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August 2018

Leading policy expert on "equitable green economy" to keynote 2018 Built Green conference

Built Green Conference 2018 logoBuilt GreenĀ®, the holistic green home certification program of the Master Builders Association of King and Snohomish Counties, is holding its annual conference on September 13 at the Lynnwood Convention Center. Participants can choose sessions from four tracks during the daylong event.

Featured keynoter is Vien Truong, national director of Green for All and one of the country's foremost policy experts and strategists of building an equitable green economy. Truong, who also serves as CEO of the Dream Corps, is a former environmental equity director of the Greenlining Institute, a public policy group. In her various positions she has developed numerous energy, environmental, transportation, and economic policies and programs at the local, state, and federal levels.

Viet Truong photoThe breakout sessions are built around four themes: Building Innovations, Advancing Policy, Bettering Community and Greening Construction. One of the sessions features representatives from Seattle's second-ever Built Green certified home to reach Emerald Star level. One editor described the West Seattle home as "a supremely certified, super-sustainable showcase of so many features. . . it would exhaust a lot of energy to even itemize them all."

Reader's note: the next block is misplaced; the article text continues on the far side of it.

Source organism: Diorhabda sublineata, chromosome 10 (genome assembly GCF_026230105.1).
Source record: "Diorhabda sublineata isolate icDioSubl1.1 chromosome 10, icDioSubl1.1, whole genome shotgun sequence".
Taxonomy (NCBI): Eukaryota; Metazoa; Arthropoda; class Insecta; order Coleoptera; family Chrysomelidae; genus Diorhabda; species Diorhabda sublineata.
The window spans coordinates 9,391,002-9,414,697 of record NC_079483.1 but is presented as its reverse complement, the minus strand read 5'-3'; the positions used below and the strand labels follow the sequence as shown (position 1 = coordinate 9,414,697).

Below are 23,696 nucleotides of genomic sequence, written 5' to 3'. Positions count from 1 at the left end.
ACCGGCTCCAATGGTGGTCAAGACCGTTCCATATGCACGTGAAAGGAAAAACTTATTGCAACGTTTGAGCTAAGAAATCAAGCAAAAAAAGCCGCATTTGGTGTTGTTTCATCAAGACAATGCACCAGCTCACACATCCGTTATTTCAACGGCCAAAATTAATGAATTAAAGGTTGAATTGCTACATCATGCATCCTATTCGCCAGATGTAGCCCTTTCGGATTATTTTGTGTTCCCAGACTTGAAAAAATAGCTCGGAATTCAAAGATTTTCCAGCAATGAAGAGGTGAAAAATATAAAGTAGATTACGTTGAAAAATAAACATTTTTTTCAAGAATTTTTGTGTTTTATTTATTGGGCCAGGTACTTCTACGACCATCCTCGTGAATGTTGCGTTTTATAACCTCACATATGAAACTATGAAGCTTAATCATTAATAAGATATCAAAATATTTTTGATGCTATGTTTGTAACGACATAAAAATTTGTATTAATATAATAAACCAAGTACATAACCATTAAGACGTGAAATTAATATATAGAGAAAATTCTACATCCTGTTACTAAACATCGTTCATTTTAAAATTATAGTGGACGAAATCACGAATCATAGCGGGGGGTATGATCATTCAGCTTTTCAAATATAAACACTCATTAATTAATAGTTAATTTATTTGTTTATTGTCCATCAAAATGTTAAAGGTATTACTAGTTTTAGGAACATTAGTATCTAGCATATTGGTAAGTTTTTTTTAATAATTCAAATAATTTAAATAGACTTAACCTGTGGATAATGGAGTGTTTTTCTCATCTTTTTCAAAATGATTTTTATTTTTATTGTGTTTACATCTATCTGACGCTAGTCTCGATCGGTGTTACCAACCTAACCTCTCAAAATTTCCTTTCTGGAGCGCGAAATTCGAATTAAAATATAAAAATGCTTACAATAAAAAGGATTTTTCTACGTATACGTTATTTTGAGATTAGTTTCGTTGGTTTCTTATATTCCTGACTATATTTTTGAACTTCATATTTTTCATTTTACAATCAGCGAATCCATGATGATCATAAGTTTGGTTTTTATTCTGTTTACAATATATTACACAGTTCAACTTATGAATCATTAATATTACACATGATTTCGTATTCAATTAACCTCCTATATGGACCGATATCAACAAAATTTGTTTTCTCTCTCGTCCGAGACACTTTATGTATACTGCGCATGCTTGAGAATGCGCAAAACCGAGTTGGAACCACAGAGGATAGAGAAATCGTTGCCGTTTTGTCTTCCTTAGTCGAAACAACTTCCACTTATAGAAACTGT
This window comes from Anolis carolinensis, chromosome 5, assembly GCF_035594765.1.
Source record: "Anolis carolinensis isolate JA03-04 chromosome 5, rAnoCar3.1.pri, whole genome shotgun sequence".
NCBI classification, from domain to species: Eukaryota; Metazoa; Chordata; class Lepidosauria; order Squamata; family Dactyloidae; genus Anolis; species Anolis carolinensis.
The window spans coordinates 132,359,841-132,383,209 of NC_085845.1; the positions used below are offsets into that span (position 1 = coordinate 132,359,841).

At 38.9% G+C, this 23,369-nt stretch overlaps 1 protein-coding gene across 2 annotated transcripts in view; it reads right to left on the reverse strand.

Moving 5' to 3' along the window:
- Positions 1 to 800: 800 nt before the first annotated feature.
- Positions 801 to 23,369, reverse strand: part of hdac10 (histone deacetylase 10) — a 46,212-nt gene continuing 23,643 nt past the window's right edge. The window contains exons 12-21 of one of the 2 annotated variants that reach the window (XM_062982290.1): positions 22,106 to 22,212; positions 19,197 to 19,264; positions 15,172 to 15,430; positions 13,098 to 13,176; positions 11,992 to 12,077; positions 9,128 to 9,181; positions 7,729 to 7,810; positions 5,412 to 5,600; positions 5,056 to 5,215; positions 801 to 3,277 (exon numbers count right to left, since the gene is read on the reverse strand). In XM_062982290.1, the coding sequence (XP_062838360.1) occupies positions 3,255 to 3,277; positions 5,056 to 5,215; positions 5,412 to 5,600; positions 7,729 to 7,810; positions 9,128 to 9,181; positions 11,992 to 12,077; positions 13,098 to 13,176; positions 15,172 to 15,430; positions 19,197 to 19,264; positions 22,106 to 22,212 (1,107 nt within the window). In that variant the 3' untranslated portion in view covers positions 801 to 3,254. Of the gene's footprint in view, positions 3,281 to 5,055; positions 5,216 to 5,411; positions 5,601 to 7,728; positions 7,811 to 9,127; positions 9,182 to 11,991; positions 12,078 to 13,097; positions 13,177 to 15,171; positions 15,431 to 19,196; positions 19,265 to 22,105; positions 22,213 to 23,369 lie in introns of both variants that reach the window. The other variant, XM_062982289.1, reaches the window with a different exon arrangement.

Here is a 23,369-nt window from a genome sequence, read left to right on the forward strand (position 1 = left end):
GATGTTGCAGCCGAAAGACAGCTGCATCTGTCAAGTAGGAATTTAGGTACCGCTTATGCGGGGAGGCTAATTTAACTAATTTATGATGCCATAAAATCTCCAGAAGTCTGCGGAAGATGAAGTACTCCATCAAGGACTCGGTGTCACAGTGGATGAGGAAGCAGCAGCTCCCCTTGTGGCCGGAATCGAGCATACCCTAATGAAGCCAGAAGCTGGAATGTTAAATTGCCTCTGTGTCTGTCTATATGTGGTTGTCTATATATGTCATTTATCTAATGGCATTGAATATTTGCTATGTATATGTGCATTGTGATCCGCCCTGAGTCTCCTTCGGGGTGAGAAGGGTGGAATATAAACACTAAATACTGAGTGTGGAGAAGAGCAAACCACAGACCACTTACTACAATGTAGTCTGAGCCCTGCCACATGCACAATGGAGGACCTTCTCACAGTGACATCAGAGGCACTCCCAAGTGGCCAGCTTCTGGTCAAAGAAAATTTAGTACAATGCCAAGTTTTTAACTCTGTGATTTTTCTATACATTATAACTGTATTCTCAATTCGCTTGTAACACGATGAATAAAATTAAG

Conference planners offer two tiers of pricing, including the full day conference option or the reception/awards ceremony only. Registration fees vary, with discounts offered until August 31.

In addition to the annual conference, Built Green certifies green homes, remodels, apartments and communities. It also cultivates a member network of companies and individuals involved in the green building industry, and researches and markets the human and environment benefits of green building.

As of April 2018, Built Green reports certifying more than 32,000 total units. In 2016, more than half (52 percent) of new homes in Seattle and about a third (32 percent) of new homes in King County were built green.